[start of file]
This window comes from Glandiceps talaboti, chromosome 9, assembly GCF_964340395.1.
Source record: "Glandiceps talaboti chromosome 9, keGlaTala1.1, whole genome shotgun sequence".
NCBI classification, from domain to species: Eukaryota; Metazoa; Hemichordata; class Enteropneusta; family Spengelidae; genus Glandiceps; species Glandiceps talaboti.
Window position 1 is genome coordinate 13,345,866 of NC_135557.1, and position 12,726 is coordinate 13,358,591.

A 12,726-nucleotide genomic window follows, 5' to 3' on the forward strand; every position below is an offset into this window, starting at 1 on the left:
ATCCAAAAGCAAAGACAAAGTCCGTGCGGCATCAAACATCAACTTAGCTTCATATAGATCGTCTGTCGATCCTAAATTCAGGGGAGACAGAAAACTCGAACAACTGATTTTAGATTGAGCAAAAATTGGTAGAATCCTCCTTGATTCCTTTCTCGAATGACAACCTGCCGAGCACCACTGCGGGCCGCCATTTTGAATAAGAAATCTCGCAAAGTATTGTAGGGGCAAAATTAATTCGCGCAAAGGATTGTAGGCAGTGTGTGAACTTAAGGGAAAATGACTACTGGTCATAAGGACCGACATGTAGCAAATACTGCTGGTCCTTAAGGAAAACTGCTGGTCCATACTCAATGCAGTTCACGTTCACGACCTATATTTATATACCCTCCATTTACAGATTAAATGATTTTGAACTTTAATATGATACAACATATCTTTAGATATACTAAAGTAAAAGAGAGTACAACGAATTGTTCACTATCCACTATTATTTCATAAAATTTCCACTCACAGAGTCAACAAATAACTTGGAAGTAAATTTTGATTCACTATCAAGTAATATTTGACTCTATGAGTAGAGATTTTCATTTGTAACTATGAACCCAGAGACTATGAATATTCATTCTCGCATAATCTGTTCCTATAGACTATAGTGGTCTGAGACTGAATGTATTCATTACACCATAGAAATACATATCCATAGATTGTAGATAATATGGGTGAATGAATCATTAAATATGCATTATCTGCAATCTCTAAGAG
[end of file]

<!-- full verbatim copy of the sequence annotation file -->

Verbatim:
This window comes from Glandiceps talaboti, chromosome 9, assembly GCF_964340395.1.
Source record: "Glandiceps talaboti chromosome 9, keGlaTala1.1, whole genome shotgun sequence".
NCBI classification, from domain to species: Eukaryota; Metazoa; Hemichordata; class Enteropneusta; family Spengelidae; genus Glandiceps; species Glandiceps talaboti.
Window position 1 is genome coordinate 13,345,866 of NC_135557.1, and position 12,726 is coordinate 13,358,591.

A 12,726-nucleotide genomic window follows, 5' to 3' on the forward strand; every position below is an offset into this window, starting at 1 on the left:
ATCCAAAAGCAAAGACAAAGTCCGTGCGGCATCAAACATCAACTTAGCTTCATATAGATCGTCTGTCGATCCTAAATTCAGGGGAGACAGAAAACTCGAACAACTGATTTTAGATTGAGCAAAAATTGGTAGAATCCTCCTTGATTCCTTTCTCGAATGACAACCTGCCGAGCACCACTGCGGGCCGCCATTTTGAATAAGAAATCTCGCAAAGTATTGTAGGGGCAAAATTAATTCGCGCAAAGGATTGTAGGCAGTGTGTGAACTTAAGGGAAAATGACTACTGGTCATAAGGACCGACATGTAGCAAATACTGCTGGTCCTTAAGGAAAACTGCTGGTCCATACTCAATGCAGTTCACGTTCACGACCTATATTTATATACCCTCCATTTACAGATTAAATGATTTTGAACTTTAATATGATACAACATATCTTTAGATATACTAAAGTAAAAGAGAGTACAACGAATTGTTCACTATCCACTATTATTTCATAAAATTTCCACTCACAGAGTCAACAAATAACTTGGAAGTAAATTTTGATTCACTATCAAGTAATATTTGACTCTATGAGTAGAGATTTTCATTTGTAACTATGAACCCAGAGACTATGAATATTCATTCTCGCATAATCTGTTCCTATAGACTATAGTGGTCTGAGACTGAATGTATTCATTACACCATAGAAATACATATCCATAGATTGTAGATAATATGGGTGAATGAATCATTAAATATGCATTATCTGCAATCTCTAAGAG